Nowadays that almost anything can be stuffed into a mason jar, lidded and processed to become canned, it makes sense to ask the question of whether mashed potatoes can be canned in order to further extend their shelf life.
Mashed potatoes by the way are potatoes that have been turned into a mash using a hand mixer or whisk, and then have milk and seasoning incorporated into the mash at the most basic state.
The very fact that mashed potatoes are mashed, and therefore appear in a mashed form is the reason why they cannot be canned.
This article outlines the reasons why mashed potatoes cannot be canned, and what you can do instead to accelerate the process of making your mashed potatoes.
It presents a health risk
Primarily, there are three reasons why food cannot be canned.
The first is that the food itself prevents the destruction of microorganisms which in turn cause them to breed and cause spoilage or illness when consumed. The second is that the food would prevent the even distribution of heat which will grant grace for the survival of some bacteria. And the last is that the flavor of the food would be greatly affected when it is stuffed into a can, which makes it a terrible idea.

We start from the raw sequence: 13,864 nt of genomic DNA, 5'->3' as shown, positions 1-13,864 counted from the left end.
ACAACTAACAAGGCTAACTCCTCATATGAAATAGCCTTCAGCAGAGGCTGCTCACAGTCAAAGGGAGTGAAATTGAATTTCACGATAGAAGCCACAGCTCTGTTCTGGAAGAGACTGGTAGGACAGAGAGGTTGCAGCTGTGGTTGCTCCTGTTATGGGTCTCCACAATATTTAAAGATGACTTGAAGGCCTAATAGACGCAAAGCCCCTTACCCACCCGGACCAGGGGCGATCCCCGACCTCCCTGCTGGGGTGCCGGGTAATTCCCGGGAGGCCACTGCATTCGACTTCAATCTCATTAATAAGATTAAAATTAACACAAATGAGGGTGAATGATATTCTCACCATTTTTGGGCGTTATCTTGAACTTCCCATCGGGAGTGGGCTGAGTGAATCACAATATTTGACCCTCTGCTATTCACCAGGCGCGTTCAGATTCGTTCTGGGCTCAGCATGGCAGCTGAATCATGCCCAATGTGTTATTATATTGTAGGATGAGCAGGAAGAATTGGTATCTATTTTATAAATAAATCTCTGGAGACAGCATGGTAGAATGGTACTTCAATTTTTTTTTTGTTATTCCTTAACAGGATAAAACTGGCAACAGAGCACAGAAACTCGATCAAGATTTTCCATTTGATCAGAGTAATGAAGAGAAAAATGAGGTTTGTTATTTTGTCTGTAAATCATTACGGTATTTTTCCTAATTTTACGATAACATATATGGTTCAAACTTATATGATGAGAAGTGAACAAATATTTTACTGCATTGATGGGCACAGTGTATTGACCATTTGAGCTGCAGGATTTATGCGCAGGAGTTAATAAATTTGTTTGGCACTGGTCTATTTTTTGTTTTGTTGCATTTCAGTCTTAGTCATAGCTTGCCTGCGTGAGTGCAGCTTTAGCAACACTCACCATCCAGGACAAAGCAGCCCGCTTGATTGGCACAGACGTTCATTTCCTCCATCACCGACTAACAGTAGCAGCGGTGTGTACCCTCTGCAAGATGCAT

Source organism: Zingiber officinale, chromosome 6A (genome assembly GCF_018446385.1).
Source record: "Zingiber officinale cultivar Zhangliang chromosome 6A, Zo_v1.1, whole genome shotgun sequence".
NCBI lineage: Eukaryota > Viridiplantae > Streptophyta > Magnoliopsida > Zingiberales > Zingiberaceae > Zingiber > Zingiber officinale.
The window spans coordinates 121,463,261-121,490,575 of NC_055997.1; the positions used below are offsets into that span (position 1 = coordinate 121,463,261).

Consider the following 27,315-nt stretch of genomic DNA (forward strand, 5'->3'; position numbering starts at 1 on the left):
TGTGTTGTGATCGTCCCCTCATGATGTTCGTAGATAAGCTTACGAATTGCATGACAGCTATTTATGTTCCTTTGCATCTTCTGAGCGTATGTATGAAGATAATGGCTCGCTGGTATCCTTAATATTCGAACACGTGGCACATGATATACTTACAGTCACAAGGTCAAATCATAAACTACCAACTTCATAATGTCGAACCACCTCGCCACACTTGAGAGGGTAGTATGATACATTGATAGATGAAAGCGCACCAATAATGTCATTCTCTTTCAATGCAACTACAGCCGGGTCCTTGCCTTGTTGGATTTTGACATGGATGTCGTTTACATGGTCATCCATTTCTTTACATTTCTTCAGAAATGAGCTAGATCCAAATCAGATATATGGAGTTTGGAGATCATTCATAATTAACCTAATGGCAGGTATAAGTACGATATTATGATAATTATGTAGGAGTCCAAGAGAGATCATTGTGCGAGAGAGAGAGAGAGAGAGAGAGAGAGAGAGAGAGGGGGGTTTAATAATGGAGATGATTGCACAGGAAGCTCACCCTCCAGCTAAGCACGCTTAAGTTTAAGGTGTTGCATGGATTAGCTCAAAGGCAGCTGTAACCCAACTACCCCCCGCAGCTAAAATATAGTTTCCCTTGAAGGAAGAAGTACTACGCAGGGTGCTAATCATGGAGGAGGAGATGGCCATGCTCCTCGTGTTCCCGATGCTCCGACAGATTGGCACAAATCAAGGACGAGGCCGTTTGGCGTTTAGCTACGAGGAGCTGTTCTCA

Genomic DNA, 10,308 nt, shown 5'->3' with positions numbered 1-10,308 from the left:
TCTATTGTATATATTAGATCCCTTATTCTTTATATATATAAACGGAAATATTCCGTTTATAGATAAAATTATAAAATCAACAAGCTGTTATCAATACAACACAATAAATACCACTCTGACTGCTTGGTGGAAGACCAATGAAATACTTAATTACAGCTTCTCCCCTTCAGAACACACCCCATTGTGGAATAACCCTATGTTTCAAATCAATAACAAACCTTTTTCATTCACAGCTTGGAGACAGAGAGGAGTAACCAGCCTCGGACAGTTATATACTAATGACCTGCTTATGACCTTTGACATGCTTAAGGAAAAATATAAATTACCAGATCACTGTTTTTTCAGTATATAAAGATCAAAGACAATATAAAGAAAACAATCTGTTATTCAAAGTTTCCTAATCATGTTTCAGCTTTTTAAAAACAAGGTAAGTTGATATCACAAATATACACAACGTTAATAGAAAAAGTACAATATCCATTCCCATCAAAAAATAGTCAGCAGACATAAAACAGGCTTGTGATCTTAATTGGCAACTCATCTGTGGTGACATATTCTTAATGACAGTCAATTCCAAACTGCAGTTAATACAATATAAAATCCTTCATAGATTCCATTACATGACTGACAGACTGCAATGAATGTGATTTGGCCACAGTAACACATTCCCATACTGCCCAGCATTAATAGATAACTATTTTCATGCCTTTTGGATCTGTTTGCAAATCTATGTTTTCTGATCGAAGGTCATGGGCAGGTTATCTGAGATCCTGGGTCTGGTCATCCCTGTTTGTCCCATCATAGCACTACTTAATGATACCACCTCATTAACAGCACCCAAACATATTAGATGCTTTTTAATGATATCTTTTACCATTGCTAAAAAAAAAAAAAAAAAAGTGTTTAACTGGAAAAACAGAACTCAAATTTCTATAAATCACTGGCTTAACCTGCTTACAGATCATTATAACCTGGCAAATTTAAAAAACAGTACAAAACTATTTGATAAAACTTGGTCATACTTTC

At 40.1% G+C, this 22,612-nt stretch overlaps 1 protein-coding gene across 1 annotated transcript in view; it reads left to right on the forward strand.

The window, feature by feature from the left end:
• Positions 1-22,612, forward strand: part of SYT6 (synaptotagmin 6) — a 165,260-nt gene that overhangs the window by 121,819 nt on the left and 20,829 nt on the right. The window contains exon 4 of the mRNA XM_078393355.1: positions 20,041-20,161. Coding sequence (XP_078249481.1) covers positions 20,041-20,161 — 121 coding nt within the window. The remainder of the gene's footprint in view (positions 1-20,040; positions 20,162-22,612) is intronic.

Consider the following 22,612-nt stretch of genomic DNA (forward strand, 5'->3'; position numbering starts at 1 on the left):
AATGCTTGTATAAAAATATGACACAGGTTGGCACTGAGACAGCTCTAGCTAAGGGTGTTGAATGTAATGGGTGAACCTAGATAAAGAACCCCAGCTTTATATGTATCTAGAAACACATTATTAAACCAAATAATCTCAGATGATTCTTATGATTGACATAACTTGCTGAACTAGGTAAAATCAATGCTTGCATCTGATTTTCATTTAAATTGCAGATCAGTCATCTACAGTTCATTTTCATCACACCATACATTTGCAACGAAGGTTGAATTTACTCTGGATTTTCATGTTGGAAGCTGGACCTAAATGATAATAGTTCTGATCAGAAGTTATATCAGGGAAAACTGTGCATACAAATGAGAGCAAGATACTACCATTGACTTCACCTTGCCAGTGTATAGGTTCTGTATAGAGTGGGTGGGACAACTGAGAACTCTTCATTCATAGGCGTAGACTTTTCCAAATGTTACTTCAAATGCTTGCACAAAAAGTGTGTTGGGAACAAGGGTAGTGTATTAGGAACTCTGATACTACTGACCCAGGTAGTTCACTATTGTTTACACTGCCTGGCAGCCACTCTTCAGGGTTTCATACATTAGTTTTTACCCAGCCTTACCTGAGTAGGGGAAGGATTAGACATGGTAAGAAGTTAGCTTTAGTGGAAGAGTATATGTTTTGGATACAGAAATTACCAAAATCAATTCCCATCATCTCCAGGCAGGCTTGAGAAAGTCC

Can you take a guess as to which of the above reasons is why a mashed potato cannot be canned? The second? You’re right. Mashed potatoes cannot be canned because their mashed state prevents proper heat transfer which means some bacteria can thrive and begin to cause the food to spoil or become dangerous when ingested.
In case you didn’t know, the primary reason why food items are canned is to further extend their shelf life. And how is this achieved through canning? It is through the destruction of microorganisms that are on the jar and inside the food using heat and pressure.
Failure to destroy these microorganisms means that they’ll be able to survive and cause food to spoil, and that is exactly what will happen when you try to can mashed potatoes.
Potatoes themselves can be canned
No, it’s not all doom and gloom with potatoes, as they themselves can be sealed in jars and processed.